Rice Farmers counting losses due to cheap imports

Mwea Rice Plantation: Photo Courtesy

 Kenya’s paddy-grown rice in the Mwea plains has enjoyed the market monotony for its aroma and quality; unscrupulous businesspersons debase it and sell to unsuspecting consumers.

 The adulterated quality rice is sprayed with a chemical property that brings out the aroma. However, the scent fades after washing, compared to the original rice that maintains its pleasant smell after cooking.

The undoing begins at the expansive Mwea Irrigation Scheme, which produces 76 percent of paddy in Kenya, where cartels buy the high-grade Pishori, mix it with low-quality products from Asia, and pass it to unsuspecting buyers.

Farmers at the scheme are now worried since the unbranded cheap imports have taken a toll on locally produced rice.

 How do you find the right aromatic rice?

“To tell pure Pishori rice, aroma buyers should lookout for a nice-looking slender grain. The number of broken grains should be minimal or zero. It should also be polished white rice,” said Vincent Koskei, a manager at Mwea Irrigation Agriculture Development.

You could tell it is Mwea rice from the whiff it sent to the air from a distance, but that is no longer the case. What was uniquely our brand and quality rice is now compromised,” he said

However today, it is hard to get pure packaged Pishori rice from Mwea, which was, for years, the most successful irrigation scheme in the country.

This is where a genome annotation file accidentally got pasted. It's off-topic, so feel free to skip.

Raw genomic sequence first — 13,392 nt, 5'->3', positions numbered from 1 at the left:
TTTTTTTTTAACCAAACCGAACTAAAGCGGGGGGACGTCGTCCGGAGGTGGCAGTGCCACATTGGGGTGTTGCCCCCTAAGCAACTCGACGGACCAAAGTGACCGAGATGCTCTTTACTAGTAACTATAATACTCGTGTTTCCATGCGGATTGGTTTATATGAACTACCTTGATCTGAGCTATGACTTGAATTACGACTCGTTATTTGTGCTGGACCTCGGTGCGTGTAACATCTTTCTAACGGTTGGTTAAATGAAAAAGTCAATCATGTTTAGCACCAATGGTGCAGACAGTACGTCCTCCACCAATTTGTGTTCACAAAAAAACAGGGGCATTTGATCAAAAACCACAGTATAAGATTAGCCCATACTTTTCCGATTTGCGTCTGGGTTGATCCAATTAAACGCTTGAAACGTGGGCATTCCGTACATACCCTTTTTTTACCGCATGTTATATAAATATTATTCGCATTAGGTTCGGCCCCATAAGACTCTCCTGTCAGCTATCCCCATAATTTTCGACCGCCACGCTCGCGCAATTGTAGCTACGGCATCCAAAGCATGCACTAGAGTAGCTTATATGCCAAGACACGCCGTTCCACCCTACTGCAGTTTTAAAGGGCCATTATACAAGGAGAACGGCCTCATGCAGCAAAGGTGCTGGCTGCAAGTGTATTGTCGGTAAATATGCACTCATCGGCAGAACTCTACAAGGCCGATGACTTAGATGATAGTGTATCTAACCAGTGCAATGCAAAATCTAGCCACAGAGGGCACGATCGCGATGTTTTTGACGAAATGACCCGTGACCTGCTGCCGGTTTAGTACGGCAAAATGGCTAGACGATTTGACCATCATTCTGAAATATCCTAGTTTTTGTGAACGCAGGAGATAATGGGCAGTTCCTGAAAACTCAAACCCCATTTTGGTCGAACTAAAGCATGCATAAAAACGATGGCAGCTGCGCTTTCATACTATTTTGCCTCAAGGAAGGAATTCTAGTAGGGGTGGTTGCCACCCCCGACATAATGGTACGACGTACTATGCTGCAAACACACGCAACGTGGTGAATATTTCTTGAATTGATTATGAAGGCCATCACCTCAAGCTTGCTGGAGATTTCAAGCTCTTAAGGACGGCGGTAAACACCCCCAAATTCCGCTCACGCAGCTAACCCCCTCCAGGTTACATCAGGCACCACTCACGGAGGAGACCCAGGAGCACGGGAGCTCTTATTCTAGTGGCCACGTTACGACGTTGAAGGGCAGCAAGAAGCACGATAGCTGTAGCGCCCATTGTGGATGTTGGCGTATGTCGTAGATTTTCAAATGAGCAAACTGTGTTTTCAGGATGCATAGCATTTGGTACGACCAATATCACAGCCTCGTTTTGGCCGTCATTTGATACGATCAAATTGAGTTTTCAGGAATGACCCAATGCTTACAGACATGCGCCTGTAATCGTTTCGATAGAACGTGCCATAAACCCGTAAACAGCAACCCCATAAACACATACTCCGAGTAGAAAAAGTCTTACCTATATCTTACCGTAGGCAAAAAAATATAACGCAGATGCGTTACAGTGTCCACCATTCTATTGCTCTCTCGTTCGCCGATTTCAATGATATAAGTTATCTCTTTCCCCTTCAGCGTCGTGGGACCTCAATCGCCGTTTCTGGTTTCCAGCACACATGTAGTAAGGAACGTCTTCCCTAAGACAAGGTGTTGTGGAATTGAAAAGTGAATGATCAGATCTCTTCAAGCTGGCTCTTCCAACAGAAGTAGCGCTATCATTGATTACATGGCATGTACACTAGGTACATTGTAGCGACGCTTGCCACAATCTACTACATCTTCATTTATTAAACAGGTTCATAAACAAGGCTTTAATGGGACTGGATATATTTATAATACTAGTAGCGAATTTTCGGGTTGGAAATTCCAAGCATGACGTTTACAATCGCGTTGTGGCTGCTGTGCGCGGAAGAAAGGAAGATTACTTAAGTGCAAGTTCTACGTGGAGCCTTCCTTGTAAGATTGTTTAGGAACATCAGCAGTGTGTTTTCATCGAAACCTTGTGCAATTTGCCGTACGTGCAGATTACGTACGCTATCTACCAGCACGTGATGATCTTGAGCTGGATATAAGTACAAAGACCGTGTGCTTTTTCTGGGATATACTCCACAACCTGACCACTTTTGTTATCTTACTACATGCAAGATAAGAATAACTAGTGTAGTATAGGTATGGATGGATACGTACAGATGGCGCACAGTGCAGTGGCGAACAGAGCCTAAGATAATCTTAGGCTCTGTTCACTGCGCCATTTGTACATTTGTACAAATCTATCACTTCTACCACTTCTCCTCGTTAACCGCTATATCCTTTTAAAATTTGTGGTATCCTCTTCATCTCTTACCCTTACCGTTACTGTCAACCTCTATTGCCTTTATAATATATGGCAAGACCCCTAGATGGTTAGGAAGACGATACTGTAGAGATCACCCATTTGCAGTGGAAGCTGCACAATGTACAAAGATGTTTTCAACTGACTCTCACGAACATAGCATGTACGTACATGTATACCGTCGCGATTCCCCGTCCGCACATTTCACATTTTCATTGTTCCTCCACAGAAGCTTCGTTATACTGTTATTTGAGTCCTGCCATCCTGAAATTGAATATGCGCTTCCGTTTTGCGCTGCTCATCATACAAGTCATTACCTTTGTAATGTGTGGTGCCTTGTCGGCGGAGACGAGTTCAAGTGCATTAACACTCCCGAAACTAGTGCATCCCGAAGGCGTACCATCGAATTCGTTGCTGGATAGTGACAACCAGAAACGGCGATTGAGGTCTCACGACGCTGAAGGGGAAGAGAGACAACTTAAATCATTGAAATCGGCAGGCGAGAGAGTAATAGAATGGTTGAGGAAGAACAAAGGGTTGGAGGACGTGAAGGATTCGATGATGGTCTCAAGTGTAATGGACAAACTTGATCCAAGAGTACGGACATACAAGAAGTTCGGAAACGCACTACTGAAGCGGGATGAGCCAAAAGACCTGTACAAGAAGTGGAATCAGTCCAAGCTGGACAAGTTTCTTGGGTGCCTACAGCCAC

The prices also differ. For example, while a kilo of Mwea Pishori rice goes for between Sh130 and Sh140, the imported rice is selling at Sh80 for the same quantity.

The import guidelines have been blamed for the plight of denying local farmers fair play in the market.

The consumers have also contributed in part because Kenyans want to save money in these harsh economic times. They are often choosing imports over our locally grown rice.

 Most consumers cannot tell the difference between pure Pishori and adulterated until it is cooked, deceitful traders are now taking advantage of that culinary illiteracy.

Consumers come for Mwea rice for the aroma that can be smelt from the packet, but they are finding it hard to tell the real ones from the blend,” said Ms. Mary Mumbi, a trader at Ngurabani center in Mwea constituency.

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Written by Hello News

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